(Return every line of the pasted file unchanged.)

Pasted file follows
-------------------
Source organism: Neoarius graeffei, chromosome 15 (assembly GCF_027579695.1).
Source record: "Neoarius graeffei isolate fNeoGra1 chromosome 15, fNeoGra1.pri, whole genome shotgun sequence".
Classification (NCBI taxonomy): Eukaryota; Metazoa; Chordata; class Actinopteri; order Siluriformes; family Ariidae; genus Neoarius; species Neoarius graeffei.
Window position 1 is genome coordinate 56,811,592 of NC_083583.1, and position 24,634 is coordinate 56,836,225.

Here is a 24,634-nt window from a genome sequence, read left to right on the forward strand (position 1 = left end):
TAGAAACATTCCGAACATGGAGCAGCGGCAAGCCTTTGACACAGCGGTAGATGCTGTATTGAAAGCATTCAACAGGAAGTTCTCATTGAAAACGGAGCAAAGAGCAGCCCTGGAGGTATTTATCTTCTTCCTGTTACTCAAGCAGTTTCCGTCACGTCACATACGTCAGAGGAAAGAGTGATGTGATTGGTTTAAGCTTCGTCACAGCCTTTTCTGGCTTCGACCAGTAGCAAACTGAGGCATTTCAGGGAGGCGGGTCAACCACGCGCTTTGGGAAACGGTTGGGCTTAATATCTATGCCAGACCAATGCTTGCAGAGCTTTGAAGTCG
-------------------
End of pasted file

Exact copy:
Source organism: Neoarius graeffei, chromosome 15 (assembly GCF_027579695.1).
Source record: "Neoarius graeffei isolate fNeoGra1 chromosome 15, fNeoGra1.pri, whole genome shotgun sequence".
Classification (NCBI taxonomy): Eukaryota; Metazoa; Chordata; class Actinopteri; order Siluriformes; family Ariidae; genus Neoarius; species Neoarius graeffei.
Window position 1 is genome coordinate 56,811,592 of NC_083583.1, and position 24,634 is coordinate 56,836,225.

Here is a 24,634-nt window from a genome sequence, read left to right on the forward strand (position 1 = left end):
TAGAAACATTCCGAACATGGAGCAGCGGCAAGCCTTTGACACAGCGGTAGATGCTGTATTGAAAGCATTCAACAGGAAGTTCTCATTGAAAACGGAGCAAAGAGCAGCCCTGGAGGTATTTATCTTCTTCCTGTTACTCAAGCAGTTTCCGTCACGTCACATACGTCAGAGGAAAGAGTGATGTGATTGGTTTAAGCTTCGTCACAGCCTTTTCTGGCTTCGACCAGTAGCAAACTGAGGCATTTCAGGGAGGCGGGTCAACCACGCGCTTTGGGAAACGGTTGGGCTTAATATCTATGCCAGACCAATGCTTGCAGAGCTTTGAAGTCG